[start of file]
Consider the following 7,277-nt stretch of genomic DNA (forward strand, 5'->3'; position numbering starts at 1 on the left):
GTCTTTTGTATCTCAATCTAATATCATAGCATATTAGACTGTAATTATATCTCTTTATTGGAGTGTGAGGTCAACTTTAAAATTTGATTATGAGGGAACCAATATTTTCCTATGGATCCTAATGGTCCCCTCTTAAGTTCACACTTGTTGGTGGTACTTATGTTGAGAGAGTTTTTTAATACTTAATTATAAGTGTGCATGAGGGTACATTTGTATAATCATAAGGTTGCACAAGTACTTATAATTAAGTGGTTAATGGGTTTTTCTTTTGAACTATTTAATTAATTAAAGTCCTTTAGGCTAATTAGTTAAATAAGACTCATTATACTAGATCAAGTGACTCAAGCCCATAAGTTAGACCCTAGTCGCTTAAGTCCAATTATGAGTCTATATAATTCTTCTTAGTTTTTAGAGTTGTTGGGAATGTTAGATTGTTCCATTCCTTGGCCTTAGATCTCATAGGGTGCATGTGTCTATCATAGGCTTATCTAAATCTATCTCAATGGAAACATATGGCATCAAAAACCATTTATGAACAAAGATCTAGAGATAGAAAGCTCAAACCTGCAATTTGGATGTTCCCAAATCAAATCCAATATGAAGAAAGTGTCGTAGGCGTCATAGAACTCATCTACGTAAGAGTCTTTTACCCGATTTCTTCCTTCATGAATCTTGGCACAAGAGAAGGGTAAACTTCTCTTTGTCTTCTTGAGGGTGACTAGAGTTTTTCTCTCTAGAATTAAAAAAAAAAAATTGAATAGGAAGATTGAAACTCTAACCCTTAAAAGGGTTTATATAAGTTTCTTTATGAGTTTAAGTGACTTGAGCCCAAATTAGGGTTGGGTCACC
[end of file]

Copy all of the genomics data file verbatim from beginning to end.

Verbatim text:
Consider the following 7,277-nt stretch of genomic DNA (forward strand, 5'->3'; position numbering starts at 1 on the left):
GTCTTTTGTATCTCAATCTAATATCATAGCATATTAGACTGTAATTATATCTCTTTATTGGAGTGTGAGGTCAACTTTAAAATTTGATTATGAGGGAACCAATATTTTCCTATGGATCCTAATGGTCCCCTCTTAAGTTCACACTTGTTGGTGGTACTTATGTTGAGAGAGTTTTTTAATACTTAATTATAAGTGTGCATGAGGGTACATTTGTATAATCATAAGGTTGCACAAGTACTTATAATTAAGTGGTTAATGGGTTTTTCTTTTGAACTATTTAATTAATTAAAGTCCTTTAGGCTAATTAGTTAAATAAGACTCATTATACTAGATCAAGTGACTCAAGCCCATAAGTTAGACCCTAGTCGCTTAAGTCCAATTATGAGTCTATATAATTCTTCTTAGTTTTTAGAGTTGTTGGGAATGTTAGATTGTTCCATTCCTTGGCCTTAGATCTCATAGGGTGCATGTGTCTATCATAGGCTTATCTAAATCTATCTCAATGGAAACATATGGCATCAAAAACCATTTATGAACAAAGATCTAGAGATAGAAAGCTCAAACCTGCAATTTGGATGTTCCCAAATCAAATCCAATATGAAGAAAGTGTCGTAGGCGTCATAGAACTCATCTACGTAAGAGTCTTTTACCCGATTTCTTCCTTCATGAATCTTGGCACAAGAGAAGGGTAAACTTCTCTTTGTCTTCTTGAGGGTGACTAGAGTTTTTCTCTCTAGAATTAAAAAAAAAAAATTGAATAGGAAGATTGAAACTCTAACCCTTAAAAGGGTTTATATAAGTTTCTTTATGAGTTTAAGTGACTTGAGCCCAAATTAGGGTTGGGTCACC